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Telehomecare supplies patients with equipment so they can take daily measurements of their own blood pressure, weight, pulse and the oxygen levels in their blood.

Photographee.eu/istockphoto

The Question

My mother has been admitted to hospital several times for congestive heart failure. Each time, the same thing happens: After her condition is stable, the hospital sends her home. But my mother has a hard time managing her illness and she ends up back in the ER. Is there any type of medical help she can get at home? She lives in Ontario.

The Answer

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There actually is a program that's aimed at patients just like your mother. It's called Telehomecare and it was developed by the Ontario Telemedicine Network (OTN), a not-for-profit organization funded by the provincial government and Canada Health Infoway.

Patients are supplied with equipment so they can take daily measurements of their own blood pressure, weight, pulse and the oxygen levels in their blood. They are also given a tablet device to answer a few questions about how they are feeling. A technician comes to the home to set everything up.

All this information is automatically transmitted to a data centre where it is monitored daily. If the data suggest a patient is having a problem, a specially trained nurse will call the home. The person's family doctor may also be notified. With a bit of guidance from the nurse, it is hoped the patient can get back on track and avoid another trip to the hospital. Weekly telephone coaching sessions are also arranged with each patient.

"The goal of the program is to motivate and educate patients on how to look after themselves," OTN's CEO Dr. Ed Brown explains.

He notes that patients with congestive heart failure have trouble circulating fluids in their bodies. Fluid will sometimes build up in the lungs. Patients often feel short of breath and may need to be readmitted to hospital.

There is no cure for the condition, but the symptoms can sometimes be managed through lifestyle changes such as eating a healthy diet and keeping weight under control.

The daily monitoring and feedback give patients a better understanding of how their activities have a direct effect on their health. "They begin to learn what sorts of things – like eating salty fish and chips – will get them into trouble," Brown explains. "Then, suddenly, it's not worth it any more having salty fish and chips when they know they are going to up end up in the hospital."

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The program lasts for six months, at the end of which the equipment is returned. "Data show that the effect lasts well beyond the six months," Brown says. Many patients buy their own blood pressure cuffs and weight scales "and they continue to monitor on their own – which is a great advance in self-management."

The program, started in 2012, has helped to reduce hospital admissions by 60 per cent among the patients who got Telehomecare, Brown says.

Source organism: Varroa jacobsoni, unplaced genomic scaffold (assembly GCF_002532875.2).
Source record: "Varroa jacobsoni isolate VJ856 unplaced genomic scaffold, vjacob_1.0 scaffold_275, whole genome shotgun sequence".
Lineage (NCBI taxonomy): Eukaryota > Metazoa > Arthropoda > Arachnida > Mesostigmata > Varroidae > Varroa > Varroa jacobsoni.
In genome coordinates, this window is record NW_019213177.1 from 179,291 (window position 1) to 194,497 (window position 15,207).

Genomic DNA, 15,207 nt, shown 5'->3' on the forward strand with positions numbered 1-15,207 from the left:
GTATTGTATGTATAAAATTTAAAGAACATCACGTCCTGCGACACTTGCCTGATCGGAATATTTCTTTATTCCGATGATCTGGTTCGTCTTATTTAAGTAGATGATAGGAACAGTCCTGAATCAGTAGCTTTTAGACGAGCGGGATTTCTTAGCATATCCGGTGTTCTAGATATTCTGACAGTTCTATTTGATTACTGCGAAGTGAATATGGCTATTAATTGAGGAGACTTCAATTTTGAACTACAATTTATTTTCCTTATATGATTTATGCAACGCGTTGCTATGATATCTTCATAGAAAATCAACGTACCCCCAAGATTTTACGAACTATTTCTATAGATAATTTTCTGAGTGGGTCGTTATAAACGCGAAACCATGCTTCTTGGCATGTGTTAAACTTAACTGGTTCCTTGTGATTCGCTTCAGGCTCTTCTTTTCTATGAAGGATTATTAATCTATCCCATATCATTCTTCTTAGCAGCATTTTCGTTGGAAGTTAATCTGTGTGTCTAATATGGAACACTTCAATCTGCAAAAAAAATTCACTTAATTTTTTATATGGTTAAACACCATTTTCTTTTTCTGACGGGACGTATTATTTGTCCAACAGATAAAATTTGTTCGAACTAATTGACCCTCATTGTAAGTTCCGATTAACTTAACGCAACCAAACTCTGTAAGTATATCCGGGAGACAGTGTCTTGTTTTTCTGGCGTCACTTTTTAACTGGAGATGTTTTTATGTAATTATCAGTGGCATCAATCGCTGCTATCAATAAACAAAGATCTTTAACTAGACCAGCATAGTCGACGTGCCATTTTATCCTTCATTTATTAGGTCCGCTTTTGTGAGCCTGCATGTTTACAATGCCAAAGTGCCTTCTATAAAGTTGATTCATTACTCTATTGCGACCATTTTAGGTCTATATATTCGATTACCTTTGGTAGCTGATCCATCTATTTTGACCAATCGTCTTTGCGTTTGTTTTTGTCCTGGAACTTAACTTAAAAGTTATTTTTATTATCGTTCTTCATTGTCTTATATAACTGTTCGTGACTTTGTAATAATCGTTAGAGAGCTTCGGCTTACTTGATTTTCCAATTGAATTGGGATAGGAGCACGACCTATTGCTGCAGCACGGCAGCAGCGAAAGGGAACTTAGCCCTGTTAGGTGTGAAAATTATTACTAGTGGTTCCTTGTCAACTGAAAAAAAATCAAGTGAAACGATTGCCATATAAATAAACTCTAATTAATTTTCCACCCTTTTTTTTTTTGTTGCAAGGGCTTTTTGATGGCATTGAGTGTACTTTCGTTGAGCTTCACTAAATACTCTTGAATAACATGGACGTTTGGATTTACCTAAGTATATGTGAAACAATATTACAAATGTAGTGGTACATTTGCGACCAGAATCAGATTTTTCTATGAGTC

The program also provides remote monitoring and health coaching for patients suffering from a lung ailment known as chronic obstructive pulmonary disease, or COPD.

Heart failure and COPD are among the leading causes for readmissions to hospital in Canada.

Telehomecare is now available for these two conditions in most of Ontario. The service is usually delivered through local Community Care Access Centres (CCAC) or hospitals.

(Other provinces also have various forms of "telemedicine," but Ontario has one of the most extensively developed systems in North America.)

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There is just one catch – many doctors don't know about it. That means a lot of patients such as your mother are missing a chance to benefit from the program.

Brown says OTN has been working with hospitals to make sure more patients are referred to Telehomecare.

At Sunnybrook Health Sciences Centre, for instance, consideration of Telehomecare has been integrated into regular discharge planning. "We are promoting it as best we can," Lois Fillion, Sunnybrook's director of operations for the community and brain sciences programs, says.

Patients are assessed to determine what services they may need once they leave the hospital and this process helps identify those who could potentially benefit from Telehomecare. "The referral is automatic," she explains.

But, even if patients are at hospitals where the referral isn't automatic, they can still hook up with the program on their own.

Patients, or their family members, can go to the website OntarioTelehomecare.ca to find the program in their area. They just need to type in their postal code – and up pops the contact information. Or, if they don't have a computer, they can phone OTN at 1-855-991-8191.

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Paul Taylor is a patient navigation adviser at Sunnybrook Health Sciences Centre. He is a former health editor of The Globe and Mail. You can find him on Twitter @epaultaylor and online at Sunnybrook's Your Health Matters.

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